The Left Coast Lifter remains, well, on the Left Coast.
Some people (okay, me) were hoping the giant custom-made barge crane would be on its way to New York by now because the Left Coast Lifter is perhaps the most impressive piece of equipment we’re going to see used to build the two spans of the new Tappan Zee Bridge.
The LCL’s hulking frame is going to strike one heck of an impressive pose on the Hudson River.
But the red, white and blue crane is still at the Oakland Outer Harbor, near the new San Francisco-Oakland Bay Bridge that it helped build.
Special thanks go to David Hindin, of Sunnyvale, Calif., who reached out to me and provided this picture his buddy, Jordan Hayes, took last Wednesday.
Hindin has been following the LCL since its came to the Bay Area in 2009.
One of the largest floating cranes in the world, the LCL jointly owned by Fluor Corp. and American Bridge Company, who of the primary companies that make up Tappan Zee Constructors, which is designing and building the $3.9 billion Tappan Zee replacement.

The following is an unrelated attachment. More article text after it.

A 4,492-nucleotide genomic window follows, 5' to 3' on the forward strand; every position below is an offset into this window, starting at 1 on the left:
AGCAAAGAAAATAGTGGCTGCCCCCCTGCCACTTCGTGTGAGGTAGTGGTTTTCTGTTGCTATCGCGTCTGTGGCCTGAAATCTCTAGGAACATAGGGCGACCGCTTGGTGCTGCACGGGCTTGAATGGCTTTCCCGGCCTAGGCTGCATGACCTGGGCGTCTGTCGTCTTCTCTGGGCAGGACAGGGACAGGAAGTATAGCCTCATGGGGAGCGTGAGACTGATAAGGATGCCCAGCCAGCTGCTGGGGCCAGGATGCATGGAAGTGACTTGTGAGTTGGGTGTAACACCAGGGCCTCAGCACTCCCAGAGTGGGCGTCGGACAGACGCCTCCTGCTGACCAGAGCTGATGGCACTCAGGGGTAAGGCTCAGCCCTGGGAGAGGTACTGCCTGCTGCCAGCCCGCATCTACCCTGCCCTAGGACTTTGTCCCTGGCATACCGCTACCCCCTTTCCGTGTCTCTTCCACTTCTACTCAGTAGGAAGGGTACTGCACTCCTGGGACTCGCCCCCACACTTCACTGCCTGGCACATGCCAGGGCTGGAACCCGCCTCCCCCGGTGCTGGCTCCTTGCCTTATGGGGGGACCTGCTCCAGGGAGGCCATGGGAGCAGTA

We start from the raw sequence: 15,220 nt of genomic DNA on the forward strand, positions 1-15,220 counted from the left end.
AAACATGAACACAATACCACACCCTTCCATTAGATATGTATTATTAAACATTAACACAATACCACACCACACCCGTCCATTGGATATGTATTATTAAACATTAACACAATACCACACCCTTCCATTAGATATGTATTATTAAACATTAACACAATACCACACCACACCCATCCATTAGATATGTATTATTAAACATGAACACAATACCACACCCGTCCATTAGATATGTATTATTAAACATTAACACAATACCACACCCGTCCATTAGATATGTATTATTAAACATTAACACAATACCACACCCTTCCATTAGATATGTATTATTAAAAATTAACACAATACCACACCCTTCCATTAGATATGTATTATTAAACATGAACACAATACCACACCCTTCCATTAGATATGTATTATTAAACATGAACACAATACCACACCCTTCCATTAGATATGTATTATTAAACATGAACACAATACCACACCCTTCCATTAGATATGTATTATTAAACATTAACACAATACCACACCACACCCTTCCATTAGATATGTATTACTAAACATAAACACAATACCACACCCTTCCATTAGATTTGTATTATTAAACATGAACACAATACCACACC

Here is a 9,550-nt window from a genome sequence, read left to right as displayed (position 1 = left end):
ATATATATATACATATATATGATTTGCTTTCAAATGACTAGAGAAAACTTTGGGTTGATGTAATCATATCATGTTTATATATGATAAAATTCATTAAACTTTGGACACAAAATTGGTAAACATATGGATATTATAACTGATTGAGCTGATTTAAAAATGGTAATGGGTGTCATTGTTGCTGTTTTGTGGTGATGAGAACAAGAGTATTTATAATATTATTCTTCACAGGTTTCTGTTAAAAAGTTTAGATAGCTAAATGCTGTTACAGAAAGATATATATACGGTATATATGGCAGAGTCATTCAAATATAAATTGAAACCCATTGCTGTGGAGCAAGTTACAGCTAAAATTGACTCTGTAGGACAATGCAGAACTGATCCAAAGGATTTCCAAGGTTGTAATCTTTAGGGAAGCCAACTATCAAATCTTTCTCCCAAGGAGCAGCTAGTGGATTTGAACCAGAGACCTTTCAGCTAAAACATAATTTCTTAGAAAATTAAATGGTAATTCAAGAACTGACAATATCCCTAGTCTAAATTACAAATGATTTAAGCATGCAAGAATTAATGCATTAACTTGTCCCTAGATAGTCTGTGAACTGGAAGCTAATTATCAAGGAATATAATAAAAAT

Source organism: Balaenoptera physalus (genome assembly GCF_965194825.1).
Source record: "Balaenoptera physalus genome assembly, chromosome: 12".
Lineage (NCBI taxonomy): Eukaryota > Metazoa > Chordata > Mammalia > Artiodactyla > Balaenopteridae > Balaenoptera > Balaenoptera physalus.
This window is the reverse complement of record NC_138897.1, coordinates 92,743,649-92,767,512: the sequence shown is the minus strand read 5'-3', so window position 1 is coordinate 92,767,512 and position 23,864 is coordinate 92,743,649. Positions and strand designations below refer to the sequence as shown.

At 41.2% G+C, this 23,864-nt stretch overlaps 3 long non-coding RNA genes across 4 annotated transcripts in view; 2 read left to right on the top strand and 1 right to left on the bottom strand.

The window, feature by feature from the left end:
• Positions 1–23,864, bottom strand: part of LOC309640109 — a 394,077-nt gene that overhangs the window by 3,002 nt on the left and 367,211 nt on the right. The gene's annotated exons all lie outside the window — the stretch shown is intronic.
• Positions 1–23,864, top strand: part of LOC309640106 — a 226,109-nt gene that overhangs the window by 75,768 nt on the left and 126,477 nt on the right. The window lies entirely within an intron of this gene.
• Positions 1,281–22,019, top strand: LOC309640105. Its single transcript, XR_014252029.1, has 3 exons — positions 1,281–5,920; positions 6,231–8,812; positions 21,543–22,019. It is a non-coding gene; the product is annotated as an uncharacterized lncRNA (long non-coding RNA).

“It’s a unique vessel,” Hindin says. “It arrived in a unique way and it did a unique job when it was here.”
The 400-foot-long LCL is a beast among beasts. It weighs nearly 4,000 tons and its shear-leg crane can lift more than 1,750 metric tons, or 12 times the weight of the Statue of Liberty. The crane measures 328 feet long and will be used to install giant deck panels on the new TZ.
Hindin, who is 70, grew up in Monmouth County, N.J., and used to drive over the Tappan Zee when he would visit home from his job in New England in the late 1960s and early 70s. He moved to California in 1975.
He’s also friends with Will Van Dorp, who runs Tugster, a blog that covers New York Harbor. Hindin contributes and comments on the blog.
TZ project officials don’t expect the LCL to arrive in New York until the end of this year or early next year. When it does, it’ll come through the Panama Canal. Hindin expects that it’ll be transported by ship because towing it will take too long.
Hindin isn’t exactly crushed the lifter will be moving on.
“We’re practical people,” he says. “It had a job to do, it did it, and now it’s needed somewhere else.”
First photo: Metropolitan Transportation Commission
Second photo: Jordan Hayes
Third photo: John Huseby, Caltrans
Fourth photo: Bill Hall, Caltrans
Last photo: Joe Blum